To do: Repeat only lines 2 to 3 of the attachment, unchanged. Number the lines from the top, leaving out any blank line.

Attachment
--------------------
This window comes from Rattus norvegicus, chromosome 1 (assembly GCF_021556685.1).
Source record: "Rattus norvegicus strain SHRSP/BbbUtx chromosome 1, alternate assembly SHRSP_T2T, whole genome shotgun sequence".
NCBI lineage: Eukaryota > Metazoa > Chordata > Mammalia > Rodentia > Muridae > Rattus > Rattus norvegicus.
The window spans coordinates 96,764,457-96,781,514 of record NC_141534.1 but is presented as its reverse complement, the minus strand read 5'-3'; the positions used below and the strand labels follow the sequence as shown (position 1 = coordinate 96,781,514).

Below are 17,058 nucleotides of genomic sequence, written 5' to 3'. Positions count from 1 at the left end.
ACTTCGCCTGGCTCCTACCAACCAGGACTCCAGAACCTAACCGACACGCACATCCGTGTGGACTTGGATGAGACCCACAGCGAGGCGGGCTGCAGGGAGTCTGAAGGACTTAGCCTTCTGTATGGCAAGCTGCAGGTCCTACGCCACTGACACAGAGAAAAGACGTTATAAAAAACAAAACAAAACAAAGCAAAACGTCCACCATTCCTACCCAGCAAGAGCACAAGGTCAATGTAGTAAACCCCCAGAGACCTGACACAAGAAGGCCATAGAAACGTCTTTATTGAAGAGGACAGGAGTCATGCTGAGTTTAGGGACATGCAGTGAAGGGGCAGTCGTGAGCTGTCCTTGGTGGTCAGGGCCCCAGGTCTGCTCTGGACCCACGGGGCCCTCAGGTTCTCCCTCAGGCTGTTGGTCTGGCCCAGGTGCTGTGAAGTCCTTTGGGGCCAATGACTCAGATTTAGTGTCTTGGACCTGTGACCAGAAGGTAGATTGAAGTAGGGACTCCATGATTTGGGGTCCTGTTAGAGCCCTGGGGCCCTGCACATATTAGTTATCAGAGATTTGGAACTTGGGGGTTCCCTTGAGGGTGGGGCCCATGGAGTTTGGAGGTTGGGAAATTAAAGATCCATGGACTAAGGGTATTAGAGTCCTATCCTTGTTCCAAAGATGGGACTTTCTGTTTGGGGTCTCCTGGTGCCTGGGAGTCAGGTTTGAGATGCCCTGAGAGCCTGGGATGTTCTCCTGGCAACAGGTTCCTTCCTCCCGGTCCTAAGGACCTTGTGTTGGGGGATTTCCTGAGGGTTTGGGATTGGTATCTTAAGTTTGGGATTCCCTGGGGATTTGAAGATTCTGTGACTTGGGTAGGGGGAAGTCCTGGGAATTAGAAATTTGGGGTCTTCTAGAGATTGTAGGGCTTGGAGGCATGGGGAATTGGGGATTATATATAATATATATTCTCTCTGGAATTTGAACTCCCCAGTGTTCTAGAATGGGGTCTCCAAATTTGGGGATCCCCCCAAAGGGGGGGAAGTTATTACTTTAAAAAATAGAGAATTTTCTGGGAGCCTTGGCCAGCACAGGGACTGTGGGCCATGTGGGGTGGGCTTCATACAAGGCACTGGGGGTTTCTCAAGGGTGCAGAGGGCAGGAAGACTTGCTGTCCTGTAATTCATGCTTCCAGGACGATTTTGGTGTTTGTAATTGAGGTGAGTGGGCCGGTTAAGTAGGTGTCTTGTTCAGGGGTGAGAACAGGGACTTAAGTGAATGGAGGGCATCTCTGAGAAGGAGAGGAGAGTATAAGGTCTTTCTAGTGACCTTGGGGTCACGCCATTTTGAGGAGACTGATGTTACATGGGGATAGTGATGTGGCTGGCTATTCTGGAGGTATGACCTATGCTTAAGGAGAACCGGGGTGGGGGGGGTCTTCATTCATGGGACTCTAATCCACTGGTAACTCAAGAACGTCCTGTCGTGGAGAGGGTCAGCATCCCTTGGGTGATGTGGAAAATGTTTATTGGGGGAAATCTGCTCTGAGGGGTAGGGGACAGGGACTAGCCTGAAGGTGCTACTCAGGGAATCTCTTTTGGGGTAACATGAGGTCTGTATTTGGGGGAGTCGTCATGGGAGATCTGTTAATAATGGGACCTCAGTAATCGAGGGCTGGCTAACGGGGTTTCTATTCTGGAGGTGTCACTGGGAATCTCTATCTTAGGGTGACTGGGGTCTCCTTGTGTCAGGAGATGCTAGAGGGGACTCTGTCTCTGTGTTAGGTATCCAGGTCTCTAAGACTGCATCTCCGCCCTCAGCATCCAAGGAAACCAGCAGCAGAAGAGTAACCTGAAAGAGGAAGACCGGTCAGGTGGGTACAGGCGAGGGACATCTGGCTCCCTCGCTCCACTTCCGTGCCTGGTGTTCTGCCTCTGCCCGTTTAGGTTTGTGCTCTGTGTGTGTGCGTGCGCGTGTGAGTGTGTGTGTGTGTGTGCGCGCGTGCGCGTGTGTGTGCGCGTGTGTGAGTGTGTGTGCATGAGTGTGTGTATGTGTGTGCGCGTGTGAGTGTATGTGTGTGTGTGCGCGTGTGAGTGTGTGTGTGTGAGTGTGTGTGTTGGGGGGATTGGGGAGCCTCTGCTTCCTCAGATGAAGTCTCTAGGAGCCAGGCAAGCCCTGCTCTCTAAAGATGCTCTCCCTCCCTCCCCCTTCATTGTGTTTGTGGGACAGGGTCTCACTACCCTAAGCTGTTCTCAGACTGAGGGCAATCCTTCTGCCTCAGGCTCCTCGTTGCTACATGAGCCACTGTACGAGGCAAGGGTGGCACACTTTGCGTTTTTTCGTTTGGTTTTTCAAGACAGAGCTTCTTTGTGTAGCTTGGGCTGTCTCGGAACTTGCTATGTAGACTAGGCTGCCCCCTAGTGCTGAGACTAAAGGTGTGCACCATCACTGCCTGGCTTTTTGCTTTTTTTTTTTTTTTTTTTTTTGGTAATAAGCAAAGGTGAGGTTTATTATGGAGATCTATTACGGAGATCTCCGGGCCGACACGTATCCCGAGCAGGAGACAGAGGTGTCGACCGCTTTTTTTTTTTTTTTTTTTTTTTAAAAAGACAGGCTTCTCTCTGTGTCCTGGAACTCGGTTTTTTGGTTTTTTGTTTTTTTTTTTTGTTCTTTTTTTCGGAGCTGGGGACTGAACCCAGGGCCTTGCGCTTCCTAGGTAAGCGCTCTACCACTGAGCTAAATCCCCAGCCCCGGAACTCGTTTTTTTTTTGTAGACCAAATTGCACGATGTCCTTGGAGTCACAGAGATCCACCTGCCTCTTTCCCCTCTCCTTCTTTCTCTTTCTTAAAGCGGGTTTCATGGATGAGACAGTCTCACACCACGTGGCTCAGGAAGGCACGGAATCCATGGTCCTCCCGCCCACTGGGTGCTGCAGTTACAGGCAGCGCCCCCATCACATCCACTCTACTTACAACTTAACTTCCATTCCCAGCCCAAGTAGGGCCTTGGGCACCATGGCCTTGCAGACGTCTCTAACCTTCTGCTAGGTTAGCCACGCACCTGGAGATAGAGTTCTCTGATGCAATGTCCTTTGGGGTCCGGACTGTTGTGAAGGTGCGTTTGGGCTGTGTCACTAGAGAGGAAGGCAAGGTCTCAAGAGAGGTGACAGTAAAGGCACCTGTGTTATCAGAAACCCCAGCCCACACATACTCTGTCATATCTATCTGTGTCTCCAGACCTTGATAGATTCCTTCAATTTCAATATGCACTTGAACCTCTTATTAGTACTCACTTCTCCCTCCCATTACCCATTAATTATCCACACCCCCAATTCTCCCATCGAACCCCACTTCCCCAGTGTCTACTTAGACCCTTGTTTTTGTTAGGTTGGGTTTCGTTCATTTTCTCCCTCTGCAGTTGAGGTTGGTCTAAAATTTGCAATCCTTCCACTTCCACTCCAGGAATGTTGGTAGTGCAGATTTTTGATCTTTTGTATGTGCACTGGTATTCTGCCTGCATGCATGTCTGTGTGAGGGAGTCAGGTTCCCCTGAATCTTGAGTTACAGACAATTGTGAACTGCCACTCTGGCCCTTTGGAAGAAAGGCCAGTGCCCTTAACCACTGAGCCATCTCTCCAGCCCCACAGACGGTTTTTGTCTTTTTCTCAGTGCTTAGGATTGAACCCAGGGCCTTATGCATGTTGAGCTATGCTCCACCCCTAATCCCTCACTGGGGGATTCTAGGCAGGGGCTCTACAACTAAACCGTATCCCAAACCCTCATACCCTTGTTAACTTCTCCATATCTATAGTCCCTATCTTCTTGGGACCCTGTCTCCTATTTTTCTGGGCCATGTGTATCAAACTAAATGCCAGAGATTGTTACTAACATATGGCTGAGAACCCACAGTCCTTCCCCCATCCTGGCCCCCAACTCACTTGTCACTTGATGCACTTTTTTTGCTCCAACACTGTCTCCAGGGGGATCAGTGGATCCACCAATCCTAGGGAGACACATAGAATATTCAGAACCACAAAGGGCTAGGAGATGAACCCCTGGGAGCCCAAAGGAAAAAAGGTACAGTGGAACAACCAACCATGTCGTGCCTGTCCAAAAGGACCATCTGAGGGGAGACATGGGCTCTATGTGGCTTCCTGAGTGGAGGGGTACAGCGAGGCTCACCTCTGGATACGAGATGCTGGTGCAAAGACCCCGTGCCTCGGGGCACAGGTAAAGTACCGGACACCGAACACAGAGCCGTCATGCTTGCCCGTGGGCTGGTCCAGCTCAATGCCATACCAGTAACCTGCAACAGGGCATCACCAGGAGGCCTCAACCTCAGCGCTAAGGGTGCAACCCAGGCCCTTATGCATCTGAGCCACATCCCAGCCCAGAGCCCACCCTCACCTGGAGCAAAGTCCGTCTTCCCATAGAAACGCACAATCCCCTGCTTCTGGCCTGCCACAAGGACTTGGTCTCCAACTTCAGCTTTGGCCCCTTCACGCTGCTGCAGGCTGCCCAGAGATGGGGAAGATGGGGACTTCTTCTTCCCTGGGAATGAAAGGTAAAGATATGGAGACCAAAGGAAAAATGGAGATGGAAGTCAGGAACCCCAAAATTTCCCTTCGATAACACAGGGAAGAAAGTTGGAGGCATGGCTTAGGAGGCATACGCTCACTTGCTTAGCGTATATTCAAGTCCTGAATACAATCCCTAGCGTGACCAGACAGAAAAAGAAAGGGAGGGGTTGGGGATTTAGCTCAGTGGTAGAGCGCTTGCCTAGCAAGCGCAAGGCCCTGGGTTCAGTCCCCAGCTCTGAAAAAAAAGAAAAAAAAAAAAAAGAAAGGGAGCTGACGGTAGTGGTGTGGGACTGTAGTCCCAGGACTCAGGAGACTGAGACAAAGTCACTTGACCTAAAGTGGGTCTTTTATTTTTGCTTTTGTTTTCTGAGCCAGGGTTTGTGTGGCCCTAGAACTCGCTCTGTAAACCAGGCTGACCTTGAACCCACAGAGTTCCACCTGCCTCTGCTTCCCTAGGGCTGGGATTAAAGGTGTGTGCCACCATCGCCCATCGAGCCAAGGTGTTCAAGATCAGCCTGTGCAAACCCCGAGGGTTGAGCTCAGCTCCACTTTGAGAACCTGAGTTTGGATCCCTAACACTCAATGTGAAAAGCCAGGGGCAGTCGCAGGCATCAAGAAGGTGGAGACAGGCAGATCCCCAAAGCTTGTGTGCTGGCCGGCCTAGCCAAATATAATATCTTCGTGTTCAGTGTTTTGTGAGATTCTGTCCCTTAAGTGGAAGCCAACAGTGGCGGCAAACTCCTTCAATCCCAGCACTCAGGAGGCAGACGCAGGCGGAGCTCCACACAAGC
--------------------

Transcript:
Source record: "Rattus norvegicus strain SHRSP/BbbUtx chromosome 1, alternate assembly SHRSP_T2T, whole genome shotgun sequence".
NCBI lineage: Eukaryota > Metazoa > Chordata > Mammalia > Rodentia > Muridae > Rattus > Rattus norvegicus.